plot08.m - Putting Multiple Plots on One Page

x = linspace(0,50*pi,1000);  % define 1000 x values from 0 to 50 pi

% two sine waves beating near 1:1 "resonance"
y = sin(x)+sin(1.1*x);
subplot(3,1,1);             % three horizontal panels, plot top one first
axis([0 50*pi -2.2 2.2])
title('1:1 Beats    sin(x) + sin(1.1*x)', 'FontSize',12)

% two sine waves beating near 2:1 "resonance"
y = sin(x)+sin(2.1*x);
subplot(3,1,2);             % now make a plot in the middle panel
axis([0 50*pi -2.2 2.2])
title('2:1 Beats    sin(x) + sin(2.1*x)', 'FontSize',12)

% two sine waves beating near 3:1 "resonance"
y = sin(x)+sin(3.1*x);
subplot(3,1,3);             % this plot will be in the bottom panel
axis([0 50*pi -2.2 2.2])
title('3:1 Beats    sin(x) + sin(3.1*x)', 'FontSize',12)
xlabel('x')                 % label the x axis only on the bottom plot
                            % the x label bumps into the title on the upper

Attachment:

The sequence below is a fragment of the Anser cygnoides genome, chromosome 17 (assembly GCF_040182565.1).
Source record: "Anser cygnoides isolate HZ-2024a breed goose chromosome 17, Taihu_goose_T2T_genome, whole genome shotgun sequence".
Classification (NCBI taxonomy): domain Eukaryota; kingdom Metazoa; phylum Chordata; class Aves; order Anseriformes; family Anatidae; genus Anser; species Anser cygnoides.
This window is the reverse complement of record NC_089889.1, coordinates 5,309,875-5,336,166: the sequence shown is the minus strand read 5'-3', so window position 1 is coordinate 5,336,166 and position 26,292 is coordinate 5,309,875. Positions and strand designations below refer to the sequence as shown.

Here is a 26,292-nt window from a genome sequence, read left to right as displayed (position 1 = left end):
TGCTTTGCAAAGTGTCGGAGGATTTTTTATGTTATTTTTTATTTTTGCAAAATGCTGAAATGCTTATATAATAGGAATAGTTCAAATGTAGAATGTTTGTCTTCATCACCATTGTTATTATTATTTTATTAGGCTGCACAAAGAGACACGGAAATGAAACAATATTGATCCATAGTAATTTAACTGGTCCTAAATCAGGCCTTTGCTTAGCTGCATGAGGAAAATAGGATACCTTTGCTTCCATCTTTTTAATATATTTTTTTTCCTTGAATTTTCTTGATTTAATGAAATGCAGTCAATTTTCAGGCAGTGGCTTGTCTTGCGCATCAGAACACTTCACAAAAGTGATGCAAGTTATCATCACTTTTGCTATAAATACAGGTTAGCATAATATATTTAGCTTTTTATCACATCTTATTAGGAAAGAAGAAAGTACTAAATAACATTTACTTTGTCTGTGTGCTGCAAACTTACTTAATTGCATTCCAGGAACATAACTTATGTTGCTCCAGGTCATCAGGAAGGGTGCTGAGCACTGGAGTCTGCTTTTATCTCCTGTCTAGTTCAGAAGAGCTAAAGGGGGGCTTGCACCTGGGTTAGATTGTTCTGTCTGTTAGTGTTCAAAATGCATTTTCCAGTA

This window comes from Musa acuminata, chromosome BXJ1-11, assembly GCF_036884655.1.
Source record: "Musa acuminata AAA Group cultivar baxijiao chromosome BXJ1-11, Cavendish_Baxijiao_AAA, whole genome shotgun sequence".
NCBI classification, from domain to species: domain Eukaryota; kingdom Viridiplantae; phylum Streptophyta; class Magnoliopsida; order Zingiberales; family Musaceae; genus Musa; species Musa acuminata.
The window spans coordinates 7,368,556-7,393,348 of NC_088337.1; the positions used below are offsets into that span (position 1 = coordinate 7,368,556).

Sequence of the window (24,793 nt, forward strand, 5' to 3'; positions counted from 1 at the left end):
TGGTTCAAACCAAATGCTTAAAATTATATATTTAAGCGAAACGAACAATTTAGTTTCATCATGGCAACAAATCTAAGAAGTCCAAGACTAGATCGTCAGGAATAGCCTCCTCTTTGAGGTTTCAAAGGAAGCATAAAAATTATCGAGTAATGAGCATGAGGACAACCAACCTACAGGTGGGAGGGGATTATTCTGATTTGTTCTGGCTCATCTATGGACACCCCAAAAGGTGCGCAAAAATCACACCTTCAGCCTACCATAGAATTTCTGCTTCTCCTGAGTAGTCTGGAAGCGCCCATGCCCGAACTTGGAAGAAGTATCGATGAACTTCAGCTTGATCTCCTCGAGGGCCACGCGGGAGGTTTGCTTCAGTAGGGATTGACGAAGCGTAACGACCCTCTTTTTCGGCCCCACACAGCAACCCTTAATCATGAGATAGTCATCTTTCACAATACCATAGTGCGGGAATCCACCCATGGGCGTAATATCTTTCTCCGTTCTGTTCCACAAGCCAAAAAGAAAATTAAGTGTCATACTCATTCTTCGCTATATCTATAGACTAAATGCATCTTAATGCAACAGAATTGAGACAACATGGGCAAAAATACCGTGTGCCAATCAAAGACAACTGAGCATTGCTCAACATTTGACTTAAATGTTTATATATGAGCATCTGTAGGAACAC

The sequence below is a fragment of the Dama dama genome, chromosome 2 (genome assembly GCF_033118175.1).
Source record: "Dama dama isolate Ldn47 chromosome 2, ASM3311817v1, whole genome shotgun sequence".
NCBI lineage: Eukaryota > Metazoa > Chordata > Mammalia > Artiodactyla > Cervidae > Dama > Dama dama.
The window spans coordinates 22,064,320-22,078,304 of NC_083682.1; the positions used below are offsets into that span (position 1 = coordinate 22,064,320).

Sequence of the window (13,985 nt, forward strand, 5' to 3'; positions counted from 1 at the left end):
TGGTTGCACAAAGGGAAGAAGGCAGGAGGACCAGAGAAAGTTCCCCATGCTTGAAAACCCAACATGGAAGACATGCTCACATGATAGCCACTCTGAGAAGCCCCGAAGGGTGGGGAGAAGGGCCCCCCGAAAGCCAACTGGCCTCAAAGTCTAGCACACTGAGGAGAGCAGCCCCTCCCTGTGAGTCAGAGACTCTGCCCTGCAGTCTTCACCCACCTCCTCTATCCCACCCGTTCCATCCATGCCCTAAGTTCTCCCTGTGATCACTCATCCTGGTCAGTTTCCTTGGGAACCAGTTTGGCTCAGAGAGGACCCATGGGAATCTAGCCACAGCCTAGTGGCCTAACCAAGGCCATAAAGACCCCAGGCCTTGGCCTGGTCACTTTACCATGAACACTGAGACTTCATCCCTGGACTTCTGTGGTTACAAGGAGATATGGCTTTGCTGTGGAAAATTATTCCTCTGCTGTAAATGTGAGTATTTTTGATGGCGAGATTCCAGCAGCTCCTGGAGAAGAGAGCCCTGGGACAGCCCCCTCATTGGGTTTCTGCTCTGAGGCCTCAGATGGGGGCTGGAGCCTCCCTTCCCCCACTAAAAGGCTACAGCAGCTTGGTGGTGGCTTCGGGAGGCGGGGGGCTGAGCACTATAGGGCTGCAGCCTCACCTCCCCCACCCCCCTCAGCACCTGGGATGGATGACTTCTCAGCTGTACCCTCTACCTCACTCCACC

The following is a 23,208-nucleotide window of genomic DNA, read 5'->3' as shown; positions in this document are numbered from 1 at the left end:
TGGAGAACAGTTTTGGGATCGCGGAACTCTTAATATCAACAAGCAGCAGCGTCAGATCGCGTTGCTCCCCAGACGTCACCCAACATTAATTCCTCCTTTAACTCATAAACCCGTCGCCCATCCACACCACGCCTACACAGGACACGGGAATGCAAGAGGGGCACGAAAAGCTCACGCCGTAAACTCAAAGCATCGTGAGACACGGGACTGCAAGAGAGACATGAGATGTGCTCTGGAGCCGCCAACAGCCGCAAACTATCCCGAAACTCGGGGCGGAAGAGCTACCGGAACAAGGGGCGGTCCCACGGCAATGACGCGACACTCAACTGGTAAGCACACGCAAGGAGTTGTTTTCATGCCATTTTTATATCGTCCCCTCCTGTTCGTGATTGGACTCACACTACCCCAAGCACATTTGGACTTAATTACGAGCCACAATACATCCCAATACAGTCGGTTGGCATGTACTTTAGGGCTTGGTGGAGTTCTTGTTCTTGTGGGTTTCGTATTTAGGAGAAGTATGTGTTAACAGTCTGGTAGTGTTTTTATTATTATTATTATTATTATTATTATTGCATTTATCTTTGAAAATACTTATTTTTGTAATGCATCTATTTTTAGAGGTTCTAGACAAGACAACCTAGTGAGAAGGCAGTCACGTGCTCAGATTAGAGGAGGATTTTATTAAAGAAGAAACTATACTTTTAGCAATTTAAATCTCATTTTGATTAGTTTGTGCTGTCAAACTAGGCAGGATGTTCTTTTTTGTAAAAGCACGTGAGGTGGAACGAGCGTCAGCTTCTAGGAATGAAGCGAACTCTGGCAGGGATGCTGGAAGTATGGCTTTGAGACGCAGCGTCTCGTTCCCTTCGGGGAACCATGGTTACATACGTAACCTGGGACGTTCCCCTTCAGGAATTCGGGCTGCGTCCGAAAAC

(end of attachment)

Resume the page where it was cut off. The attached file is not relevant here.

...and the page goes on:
% plots

Download plot08.m

Sometimes we want to compare curves, but overlaying them on the same plot is messy and confusing. In these cases we'd prefer that each curve appears on its own plot. The subplot() command creates a grid of plots on the page. We create a given plot with the following command

subplot(ny, nx, n)

where ny is the number of plots spaced vertically on the page, nx is the number of plots spaced horizontally, and n is the plot number (the plots are numbered starting in the upper right corner and count across each row down the page). Thus, subplot(3,2,4) would create a grid 3 plots tall and 2 plots wide, and create a plot 2 over and 2 down from the top left corner. subplot(3,2,1) would create a plot in the top left corner of the page.

The plots displayed above show the effect of adding two sine waves. The top plot shows the well-known phenomena of beats. When two waves are close in frequency, a low-frequency modulation appears creating a series of wave packets. When one wave has nearly twice the frequency of the other, a combination tone is created (these are also called Tartini tones in music). The structure of these 2:1 beats are more complex than standard 1:1 beats and can be difficult (but not impossible) to hear. The lower panel shows 3:1 beats.

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